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Cystic fibrosis can lower the normal salt levels in the body, which can lead to a variety of short- and long-term problems.
Sweat glands cool the body by releasing perspiration (sweat) from the lower layers of the skin onto the surface. Sodium and chloride (salt) help carry water to the skin's surface and are then reabsorbed into the body. As the water evaporates, heat is carried away, and the body cools.
In people who have cystic fibrosis, the salt travels to the skin's surface with the water and is not reabsorbed. Because of this, the skin of a child who has cystic fibrosis is abnormally salty. Parents may notice salty-tasting skin when they kiss the child.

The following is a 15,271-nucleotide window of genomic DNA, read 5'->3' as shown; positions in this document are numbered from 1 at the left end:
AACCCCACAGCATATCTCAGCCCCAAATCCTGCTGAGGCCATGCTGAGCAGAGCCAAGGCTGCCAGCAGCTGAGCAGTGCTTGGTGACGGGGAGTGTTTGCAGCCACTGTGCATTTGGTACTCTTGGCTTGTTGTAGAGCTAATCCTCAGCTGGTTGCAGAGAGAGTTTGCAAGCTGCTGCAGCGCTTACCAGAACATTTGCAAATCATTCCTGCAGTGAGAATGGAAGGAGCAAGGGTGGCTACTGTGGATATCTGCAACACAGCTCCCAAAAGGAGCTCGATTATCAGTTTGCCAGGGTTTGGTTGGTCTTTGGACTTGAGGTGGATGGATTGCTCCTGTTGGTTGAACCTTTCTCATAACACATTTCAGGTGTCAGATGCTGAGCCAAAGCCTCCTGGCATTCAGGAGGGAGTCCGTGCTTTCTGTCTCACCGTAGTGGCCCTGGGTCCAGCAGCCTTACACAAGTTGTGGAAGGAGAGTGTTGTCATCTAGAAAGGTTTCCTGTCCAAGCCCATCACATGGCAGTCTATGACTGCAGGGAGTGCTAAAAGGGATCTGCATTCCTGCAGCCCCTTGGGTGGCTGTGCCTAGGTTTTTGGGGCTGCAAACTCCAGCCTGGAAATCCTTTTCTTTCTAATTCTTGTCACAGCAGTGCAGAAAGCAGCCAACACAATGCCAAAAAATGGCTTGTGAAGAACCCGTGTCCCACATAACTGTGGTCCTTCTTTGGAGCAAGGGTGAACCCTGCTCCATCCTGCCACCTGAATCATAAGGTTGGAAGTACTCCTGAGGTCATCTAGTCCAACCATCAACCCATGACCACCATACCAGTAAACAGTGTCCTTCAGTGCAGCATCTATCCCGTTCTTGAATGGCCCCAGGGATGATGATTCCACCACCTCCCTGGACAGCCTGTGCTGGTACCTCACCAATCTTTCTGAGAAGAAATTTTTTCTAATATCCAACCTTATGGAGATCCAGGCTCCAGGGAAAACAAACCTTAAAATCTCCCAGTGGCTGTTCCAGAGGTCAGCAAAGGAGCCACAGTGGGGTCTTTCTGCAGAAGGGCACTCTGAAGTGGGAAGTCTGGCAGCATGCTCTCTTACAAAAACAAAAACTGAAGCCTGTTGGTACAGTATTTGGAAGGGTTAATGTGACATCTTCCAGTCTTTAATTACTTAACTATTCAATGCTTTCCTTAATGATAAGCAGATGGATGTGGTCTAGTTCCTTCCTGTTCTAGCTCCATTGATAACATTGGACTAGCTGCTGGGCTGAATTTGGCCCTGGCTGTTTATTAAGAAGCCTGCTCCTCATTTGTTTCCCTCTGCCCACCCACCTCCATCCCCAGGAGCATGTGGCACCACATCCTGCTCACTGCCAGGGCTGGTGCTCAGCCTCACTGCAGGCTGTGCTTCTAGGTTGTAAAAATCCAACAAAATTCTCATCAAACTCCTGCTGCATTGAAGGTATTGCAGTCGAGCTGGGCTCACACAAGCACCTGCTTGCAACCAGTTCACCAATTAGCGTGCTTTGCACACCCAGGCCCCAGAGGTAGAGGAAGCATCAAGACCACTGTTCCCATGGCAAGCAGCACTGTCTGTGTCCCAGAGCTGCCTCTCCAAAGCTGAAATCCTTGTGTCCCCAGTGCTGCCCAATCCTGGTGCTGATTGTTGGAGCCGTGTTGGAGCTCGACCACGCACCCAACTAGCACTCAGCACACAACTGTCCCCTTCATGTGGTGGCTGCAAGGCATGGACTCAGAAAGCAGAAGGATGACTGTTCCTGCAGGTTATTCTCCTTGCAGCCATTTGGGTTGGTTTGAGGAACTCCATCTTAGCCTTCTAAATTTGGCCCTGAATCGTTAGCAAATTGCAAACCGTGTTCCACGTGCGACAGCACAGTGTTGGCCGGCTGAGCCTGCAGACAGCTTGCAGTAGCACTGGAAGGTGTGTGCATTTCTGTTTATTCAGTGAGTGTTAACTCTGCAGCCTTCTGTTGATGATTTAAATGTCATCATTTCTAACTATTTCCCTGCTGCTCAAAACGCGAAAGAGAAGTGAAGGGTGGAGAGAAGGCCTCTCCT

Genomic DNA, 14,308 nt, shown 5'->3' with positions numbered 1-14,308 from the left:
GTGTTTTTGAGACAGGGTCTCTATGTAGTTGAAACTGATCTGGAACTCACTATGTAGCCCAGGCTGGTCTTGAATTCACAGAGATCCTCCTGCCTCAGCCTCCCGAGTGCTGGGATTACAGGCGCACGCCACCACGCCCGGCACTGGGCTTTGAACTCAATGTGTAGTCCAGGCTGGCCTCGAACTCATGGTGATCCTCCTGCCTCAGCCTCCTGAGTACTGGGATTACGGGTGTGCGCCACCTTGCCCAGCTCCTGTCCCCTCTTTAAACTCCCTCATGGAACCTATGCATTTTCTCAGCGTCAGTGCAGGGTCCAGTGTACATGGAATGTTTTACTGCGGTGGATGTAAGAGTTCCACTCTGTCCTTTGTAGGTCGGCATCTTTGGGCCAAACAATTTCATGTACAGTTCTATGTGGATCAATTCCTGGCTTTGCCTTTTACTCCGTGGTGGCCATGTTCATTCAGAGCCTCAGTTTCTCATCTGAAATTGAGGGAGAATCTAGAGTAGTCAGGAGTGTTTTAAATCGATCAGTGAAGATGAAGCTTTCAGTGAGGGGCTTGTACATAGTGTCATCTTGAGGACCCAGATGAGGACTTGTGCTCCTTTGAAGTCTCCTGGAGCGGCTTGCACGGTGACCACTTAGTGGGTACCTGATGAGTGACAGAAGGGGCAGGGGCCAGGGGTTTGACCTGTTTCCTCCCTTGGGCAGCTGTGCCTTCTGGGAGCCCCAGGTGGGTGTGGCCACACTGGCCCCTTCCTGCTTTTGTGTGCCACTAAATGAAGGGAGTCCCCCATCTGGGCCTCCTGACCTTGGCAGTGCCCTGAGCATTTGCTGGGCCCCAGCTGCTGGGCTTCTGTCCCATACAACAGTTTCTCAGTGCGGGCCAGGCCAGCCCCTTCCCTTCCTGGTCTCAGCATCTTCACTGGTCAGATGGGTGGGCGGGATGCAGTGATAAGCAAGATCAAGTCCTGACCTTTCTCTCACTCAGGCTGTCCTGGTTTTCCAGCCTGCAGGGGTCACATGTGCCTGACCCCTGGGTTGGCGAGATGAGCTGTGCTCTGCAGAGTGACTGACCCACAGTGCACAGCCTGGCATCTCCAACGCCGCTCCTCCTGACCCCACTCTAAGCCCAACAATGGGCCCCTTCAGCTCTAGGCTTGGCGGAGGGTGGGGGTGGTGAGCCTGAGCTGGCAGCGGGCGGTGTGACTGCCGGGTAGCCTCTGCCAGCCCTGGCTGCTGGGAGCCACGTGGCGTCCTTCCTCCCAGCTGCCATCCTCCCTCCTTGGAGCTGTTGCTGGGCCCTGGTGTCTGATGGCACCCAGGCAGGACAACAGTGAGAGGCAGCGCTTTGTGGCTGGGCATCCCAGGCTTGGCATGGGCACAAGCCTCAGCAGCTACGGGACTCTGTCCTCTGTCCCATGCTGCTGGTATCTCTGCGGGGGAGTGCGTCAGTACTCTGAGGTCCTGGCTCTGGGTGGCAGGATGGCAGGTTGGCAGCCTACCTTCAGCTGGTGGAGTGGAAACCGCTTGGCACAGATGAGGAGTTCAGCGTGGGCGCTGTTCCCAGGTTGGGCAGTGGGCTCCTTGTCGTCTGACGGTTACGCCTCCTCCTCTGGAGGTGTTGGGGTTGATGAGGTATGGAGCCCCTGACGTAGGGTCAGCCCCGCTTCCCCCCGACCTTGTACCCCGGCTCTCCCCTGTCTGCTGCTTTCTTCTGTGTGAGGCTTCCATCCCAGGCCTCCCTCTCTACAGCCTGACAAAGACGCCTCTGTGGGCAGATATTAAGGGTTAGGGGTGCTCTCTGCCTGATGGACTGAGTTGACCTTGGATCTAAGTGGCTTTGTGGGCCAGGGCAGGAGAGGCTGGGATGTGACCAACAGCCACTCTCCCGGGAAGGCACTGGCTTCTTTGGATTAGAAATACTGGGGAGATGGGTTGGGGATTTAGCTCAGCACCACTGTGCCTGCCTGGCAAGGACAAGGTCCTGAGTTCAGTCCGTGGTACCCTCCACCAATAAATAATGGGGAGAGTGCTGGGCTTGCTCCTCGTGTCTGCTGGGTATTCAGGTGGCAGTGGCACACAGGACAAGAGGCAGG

People who have cystic fibrosis can become quickly depleted of salts, especially when the weather is hot, when they exercise strenuously, or when they have a fever. Low salt levels in the body lead to fatigue, weakness, fever, muscle cramps, stomach pain, vomiting, dehydration, and heatstroke. To avoid these conditions, people who have cystic fibrosis need to keep well hydrated and keep healthy salt levels in the body. Sports drinks that contain electrolytes (such as sodium and potassium) are especially good to help replace lost salts. Do not use salt tablets without talking to your doctor first.
|Primary Medical Reviewer||John Pope, MD - Pediatrics|
|Specialist Medical Reviewer||Susanna McColley, MD - Pediatric Pulmonology|
|Last Revised||July 18, 2013|
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